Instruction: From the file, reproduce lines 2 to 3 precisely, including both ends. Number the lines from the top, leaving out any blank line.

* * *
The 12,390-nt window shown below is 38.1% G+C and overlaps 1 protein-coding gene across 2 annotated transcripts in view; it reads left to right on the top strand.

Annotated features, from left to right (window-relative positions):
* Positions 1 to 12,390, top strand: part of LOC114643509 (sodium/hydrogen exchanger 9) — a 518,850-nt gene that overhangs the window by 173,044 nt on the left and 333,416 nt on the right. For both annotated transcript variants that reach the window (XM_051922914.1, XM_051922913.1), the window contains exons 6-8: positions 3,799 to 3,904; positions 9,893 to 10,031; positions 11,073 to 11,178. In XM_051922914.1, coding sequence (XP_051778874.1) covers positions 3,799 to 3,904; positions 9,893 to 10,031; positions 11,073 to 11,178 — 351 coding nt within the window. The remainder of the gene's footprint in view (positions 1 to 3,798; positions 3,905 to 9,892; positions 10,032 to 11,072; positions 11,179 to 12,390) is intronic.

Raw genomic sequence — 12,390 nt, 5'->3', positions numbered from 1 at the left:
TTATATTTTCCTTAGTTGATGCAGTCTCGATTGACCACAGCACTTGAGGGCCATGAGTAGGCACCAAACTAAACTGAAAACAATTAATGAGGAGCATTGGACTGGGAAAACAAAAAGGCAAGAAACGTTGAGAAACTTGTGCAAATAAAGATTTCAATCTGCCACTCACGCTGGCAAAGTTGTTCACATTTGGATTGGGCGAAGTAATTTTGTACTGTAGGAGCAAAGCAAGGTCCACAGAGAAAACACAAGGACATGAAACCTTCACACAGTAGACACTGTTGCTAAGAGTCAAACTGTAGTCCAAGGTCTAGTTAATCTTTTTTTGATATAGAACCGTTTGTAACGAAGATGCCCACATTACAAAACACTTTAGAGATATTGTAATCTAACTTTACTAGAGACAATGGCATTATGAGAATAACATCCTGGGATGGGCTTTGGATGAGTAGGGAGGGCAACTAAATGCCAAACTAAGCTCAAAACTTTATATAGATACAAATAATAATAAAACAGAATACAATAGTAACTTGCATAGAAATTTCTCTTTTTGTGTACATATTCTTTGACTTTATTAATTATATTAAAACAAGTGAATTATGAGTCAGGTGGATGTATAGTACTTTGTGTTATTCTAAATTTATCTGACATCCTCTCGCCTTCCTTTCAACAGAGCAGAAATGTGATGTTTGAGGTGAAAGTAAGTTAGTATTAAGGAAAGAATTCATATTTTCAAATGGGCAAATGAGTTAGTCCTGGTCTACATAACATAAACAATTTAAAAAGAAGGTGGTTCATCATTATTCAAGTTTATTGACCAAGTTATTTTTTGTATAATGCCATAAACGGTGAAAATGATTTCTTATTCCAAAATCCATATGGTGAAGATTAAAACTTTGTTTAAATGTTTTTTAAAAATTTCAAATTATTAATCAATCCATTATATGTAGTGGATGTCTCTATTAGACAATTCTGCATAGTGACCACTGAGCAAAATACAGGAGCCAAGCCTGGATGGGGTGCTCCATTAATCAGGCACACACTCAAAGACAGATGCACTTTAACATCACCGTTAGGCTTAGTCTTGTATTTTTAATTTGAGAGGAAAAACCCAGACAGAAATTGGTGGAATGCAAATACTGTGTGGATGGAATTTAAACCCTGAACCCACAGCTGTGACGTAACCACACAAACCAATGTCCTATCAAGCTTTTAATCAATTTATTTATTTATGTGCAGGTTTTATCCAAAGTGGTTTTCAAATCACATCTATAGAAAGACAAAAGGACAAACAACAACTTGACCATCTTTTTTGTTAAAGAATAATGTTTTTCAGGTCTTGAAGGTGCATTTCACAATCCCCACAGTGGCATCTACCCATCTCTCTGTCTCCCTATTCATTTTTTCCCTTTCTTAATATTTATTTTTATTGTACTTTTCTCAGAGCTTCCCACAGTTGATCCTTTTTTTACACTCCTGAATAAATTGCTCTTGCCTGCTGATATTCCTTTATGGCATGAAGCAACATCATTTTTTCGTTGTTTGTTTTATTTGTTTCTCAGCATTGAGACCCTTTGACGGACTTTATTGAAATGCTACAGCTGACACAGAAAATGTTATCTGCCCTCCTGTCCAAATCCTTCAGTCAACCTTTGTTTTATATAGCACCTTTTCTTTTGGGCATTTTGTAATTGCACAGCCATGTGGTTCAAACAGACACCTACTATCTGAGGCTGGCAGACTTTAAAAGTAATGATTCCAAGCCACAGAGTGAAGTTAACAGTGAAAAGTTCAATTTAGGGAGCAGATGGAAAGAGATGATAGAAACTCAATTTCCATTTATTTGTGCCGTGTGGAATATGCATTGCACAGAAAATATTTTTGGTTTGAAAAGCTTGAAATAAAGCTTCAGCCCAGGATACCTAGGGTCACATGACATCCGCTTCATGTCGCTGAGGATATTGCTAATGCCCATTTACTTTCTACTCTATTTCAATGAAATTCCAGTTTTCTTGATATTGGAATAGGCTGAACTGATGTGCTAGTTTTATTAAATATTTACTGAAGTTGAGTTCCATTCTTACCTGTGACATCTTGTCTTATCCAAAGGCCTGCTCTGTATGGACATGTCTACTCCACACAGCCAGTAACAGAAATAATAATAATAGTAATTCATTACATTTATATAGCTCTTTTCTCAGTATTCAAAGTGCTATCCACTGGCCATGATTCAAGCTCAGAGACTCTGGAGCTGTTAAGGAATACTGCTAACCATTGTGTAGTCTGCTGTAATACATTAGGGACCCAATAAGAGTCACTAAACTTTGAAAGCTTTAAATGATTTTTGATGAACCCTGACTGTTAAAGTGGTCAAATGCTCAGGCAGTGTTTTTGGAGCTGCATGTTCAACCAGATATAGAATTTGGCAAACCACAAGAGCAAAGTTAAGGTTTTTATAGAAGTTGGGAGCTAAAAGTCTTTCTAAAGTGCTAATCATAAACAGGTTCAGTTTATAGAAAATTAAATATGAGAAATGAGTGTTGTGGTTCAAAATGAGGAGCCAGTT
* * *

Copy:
Annotated features, from left to right (window-relative positions):
* Positions 1 to 12,390, top strand: part of LOC114643509 (sodium/hydrogen exchanger 9) — a 518,850-nt gene that overhangs the window by 173,044 nt on the left and 333,416 nt on the right. For both annotated transcript variants that reach the window (XM_051922914.1, XM_051922913.1), the window contains exons 6-8: positions 3,799 to 3,904; positions 9,893 to 10,031; positions 11,073 to 11,178. In XM_051922914.1, coding sequence (XP_051778874.1) covers positions 3,799 to 3,904; positions 9,893 to 10,031; positions 11,073 to 11,178 — 351 coding nt within the window. The remainder of the gene's footprint in view (positions 1 to 3,798; positions 3,905 to 9,892; positions 10,032 to 11,072; positions 11,179 to 12,390) is intronic.